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Rumble sues Google over search rankings, monopoly power

Rumble is a growing competitor.
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YouTube, the video giant owned by Google (Alphabet), has been accused using the power of other Google properties, such as Search and Android OS, to the detriment of competing video platforms.

The lawsuit was filed in California by Rumble, who said Google was damaging its business by purposefully taking away its search traffic, as Google favors search results giving the clicks to YouTube by placing these results higher on the search page.

We obtained a copy of the lawsuit for you here.

Rumble claims that this amounts to anticompetitive action on the part of Google. The Canada-based company says it is losing not only massive amounts of traffic and therefore ad money – $2 billion, to be precise – but also users and brand awareness, as Google’s fledgling competitor.

The federal court will also hear and consider the validity of Rumble’s claim that Google’s behavior aimed at boosting its own companies like YouTube at the expense of everyone else, reportedly based on rigged algorithms, is compounded by the fact the YouTube app is preinstalled on every device running Google’s Android, the world’s most widely-used mobile operating system.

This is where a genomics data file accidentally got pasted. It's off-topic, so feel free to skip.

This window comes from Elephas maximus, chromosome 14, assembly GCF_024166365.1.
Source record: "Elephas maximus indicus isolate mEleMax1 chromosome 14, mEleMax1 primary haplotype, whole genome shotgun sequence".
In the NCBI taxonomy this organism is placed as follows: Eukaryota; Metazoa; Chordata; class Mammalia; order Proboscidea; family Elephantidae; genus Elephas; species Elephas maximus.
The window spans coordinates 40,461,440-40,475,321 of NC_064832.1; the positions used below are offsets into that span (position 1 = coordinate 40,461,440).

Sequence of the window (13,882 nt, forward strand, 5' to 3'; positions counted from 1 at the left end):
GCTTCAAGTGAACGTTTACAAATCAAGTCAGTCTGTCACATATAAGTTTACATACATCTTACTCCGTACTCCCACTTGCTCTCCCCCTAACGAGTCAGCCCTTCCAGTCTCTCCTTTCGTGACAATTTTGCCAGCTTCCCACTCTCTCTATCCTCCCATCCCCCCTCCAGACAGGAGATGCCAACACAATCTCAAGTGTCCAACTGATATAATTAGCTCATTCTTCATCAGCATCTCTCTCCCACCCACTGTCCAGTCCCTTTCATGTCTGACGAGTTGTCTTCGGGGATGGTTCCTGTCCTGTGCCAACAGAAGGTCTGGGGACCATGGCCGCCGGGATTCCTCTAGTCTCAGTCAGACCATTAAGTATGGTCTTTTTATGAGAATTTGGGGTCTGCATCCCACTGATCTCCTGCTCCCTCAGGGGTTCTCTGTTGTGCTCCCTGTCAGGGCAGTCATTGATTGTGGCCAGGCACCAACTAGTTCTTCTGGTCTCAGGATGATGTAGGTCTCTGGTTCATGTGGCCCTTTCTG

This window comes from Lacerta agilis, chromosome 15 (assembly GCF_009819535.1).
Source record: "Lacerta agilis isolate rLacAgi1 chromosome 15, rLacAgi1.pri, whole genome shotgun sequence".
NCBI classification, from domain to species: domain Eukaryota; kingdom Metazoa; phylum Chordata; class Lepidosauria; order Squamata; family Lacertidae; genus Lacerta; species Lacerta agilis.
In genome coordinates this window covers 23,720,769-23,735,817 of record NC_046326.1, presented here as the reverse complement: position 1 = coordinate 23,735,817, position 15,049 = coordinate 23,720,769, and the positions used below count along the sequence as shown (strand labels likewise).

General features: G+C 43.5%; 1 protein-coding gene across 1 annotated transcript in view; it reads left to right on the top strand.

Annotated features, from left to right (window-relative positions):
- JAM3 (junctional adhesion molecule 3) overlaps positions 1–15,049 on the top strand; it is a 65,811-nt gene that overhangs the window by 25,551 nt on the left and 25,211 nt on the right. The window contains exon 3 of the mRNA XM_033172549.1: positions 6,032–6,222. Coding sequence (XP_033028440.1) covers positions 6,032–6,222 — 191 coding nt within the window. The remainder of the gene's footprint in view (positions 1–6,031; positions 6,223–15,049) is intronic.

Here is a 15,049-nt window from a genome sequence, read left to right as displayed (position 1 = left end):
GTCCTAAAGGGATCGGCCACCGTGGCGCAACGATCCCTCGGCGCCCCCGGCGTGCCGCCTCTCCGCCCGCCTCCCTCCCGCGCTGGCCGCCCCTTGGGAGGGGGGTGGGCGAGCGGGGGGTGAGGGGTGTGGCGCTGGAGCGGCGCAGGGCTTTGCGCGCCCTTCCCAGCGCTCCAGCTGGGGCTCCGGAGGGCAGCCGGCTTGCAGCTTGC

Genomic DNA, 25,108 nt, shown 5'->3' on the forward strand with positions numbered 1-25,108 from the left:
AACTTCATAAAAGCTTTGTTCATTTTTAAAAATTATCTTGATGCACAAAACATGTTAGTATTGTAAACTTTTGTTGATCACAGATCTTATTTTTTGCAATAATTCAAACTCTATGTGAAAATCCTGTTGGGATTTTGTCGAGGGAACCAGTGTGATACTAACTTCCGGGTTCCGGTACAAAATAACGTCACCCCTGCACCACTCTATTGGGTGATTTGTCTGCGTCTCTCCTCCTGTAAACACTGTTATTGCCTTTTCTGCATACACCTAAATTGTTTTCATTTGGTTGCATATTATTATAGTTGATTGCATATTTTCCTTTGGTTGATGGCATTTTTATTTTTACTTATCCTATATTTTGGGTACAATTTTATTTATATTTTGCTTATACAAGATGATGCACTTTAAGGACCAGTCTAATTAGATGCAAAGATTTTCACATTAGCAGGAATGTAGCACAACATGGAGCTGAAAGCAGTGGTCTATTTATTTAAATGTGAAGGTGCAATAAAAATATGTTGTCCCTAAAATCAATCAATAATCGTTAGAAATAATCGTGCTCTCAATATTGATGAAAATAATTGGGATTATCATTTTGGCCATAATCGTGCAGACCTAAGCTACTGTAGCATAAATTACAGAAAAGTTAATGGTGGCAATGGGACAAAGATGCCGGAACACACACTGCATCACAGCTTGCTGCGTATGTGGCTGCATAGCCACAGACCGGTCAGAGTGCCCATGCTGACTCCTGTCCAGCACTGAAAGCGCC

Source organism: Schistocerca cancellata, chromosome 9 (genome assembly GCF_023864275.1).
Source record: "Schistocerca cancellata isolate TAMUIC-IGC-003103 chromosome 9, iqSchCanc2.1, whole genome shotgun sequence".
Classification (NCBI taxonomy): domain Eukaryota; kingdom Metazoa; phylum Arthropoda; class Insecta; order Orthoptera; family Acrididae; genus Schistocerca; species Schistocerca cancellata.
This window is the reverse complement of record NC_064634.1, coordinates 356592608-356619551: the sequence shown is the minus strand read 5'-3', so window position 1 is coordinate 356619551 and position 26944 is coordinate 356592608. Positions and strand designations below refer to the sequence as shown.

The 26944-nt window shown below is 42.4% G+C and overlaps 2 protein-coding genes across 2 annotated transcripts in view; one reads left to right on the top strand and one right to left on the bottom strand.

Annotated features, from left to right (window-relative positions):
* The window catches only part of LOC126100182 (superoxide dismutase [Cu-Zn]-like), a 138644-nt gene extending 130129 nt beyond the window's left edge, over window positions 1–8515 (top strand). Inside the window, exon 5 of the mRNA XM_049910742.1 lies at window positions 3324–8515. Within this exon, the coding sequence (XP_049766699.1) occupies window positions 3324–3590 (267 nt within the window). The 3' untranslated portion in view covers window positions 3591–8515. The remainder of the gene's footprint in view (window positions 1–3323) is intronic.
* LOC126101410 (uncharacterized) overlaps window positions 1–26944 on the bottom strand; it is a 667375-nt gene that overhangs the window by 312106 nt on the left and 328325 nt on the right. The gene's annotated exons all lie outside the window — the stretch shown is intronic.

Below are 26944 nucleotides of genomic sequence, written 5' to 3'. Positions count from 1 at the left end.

What makes allegations of Google deliberately favoring its own products and services in Search damning is its near-monopoly dominance, resulting in claims of violation of antitrust laws.

One of the arguments Rumble makes in favor of its case is a July report in the Wall Street Journal that said the algorithm determining the all-important ranking in Google Search results “prefers” YouTube links to those from competing video platforms.

The WSJ once said its reporters tested how the system works to discover that, in an overwhelming majority of cases, highly similar versions of videos ranked better if they appeared on YouTube.

Google denied the practice in a statement for the newspaper, while a spokeswoman now reacted to the lawsuit by saying it was “baseless” and that the giant intends to fight it, i.e., “defend itself.”

Rumble’s is only one in a series of probes and lawsuits accusing Google of antitrust practices originating from the very core of its business model – a massive advertising operation depending by and large on the Search component.

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